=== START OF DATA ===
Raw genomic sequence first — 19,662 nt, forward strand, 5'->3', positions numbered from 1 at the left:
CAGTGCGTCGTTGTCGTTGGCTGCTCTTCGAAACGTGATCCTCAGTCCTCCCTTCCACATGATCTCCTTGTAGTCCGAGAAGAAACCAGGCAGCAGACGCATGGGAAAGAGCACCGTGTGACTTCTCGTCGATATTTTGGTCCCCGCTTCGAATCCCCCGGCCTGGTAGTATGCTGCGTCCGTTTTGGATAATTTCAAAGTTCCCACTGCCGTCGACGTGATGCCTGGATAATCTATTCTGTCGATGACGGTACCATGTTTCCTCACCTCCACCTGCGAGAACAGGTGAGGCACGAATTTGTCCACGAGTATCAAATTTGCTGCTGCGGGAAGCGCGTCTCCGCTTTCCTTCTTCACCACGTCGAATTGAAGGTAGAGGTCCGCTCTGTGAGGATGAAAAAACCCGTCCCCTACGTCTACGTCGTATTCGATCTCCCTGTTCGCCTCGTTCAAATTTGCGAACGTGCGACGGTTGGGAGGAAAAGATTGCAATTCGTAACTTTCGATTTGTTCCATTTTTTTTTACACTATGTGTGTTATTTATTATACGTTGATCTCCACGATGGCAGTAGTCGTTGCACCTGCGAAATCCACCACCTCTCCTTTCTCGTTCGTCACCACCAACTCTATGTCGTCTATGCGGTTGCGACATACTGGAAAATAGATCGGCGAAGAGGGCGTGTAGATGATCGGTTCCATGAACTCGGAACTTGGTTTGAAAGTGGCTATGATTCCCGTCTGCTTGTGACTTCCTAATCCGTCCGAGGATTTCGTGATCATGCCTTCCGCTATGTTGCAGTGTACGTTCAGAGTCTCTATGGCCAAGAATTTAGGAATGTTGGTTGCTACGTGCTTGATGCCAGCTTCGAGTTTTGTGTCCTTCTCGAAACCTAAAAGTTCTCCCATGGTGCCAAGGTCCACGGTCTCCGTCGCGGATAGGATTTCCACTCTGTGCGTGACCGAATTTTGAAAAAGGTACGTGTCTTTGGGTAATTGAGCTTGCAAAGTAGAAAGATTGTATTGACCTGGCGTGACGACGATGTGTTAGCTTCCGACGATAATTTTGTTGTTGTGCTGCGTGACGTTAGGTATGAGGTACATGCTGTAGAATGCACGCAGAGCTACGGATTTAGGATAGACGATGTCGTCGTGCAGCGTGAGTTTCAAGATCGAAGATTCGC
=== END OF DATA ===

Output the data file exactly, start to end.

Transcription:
Raw genomic sequence first — 19,662 nt, forward strand, 5'->3', positions numbered from 1 at the left:
CAGTGCGTCGTTGTCGTTGGCTGCTCTTCGAAACGTGATCCTCAGTCCTCCCTTCCACATGATCTCCTTGTAGTCCGAGAAGAAACCAGGCAGCAGACGCATGGGAAAGAGCACCGTGTGACTTCTCGTCGATATTTTGGTCCCCGCTTCGAATCCCCCGGCCTGGTAGTATGCTGCGTCCGTTTTGGATAATTTCAAAGTTCCCACTGCCGTCGACGTGATGCCTGGATAATCTATTCTGTCGATGACGGTACCATGTTTCCTCACCTCCACCTGCGAGAACAGGTGAGGCACGAATTTGTCCACGAGTATCAAATTTGCTGCTGCGGGAAGCGCGTCTCCGCTTTCCTTCTTCACCACGTCGAATTGAAGGTAGAGGTCCGCTCTGTGAGGATGAAAAAACCCGTCCCCTACGTCTACGTCGTATTCGATCTCCCTGTTCGCCTCGTTCAAATTTGCGAACGTGCGACGGTTGGGAGGAAAAGATTGCAATTCGTAACTTTCGATTTGTTCCATTTTTTTTTACACTATGTGTGTTATTTATTATACGTTGATCTCCACGATGGCAGTAGTCGTTGCACCTGCGAAATCCACCACCTCTCCTTTCTCGTTCGTCACCACCAACTCTATGTCGTCTATGCGGTTGCGACATACTGGAAAATAGATCGGCGAAGAGGGCGTGTAGATGATCGGTTCCATGAACTCGGAACTTGGTTTGAAAGTGGCTATGATTCCCGTCTGCTTGTGACTTCCTAATCCGTCCGAGGATTTCGTGATCATGCCTTCCGCTATGTTGCAGTGTACGTTCAGAGTCTCTATGGCCAAGAATTTAGGAATGTTGGTTGCTACGTGCTTGATGCCAGCTTCGAGTTTTGTGTCCTTCTCGAAACCTAAAAGTTCTCCCATGGTGCCAAGGTCCACGGTCTCCGTCGCGGATAGGATTTCCACTCTGTGCGTGACCGAATTTTGAAAAAGGTACGTGTCTTTGGGTAATTGAGCTTGCAAAGTAGAAAGATTGTATTGACCTGGCGTGACGACGATGTGTTAGCTTCCGACGATAATTTTGTTGTTGTGCTGCGTGACGTTAGGTATGAGGTACATGCTGTAGAATGCACGCAGAGCTACGGATTTAGGATAGACGATGTCGTCGTGCAGCGTGAGTTTCAAGATCGAAGATTCGC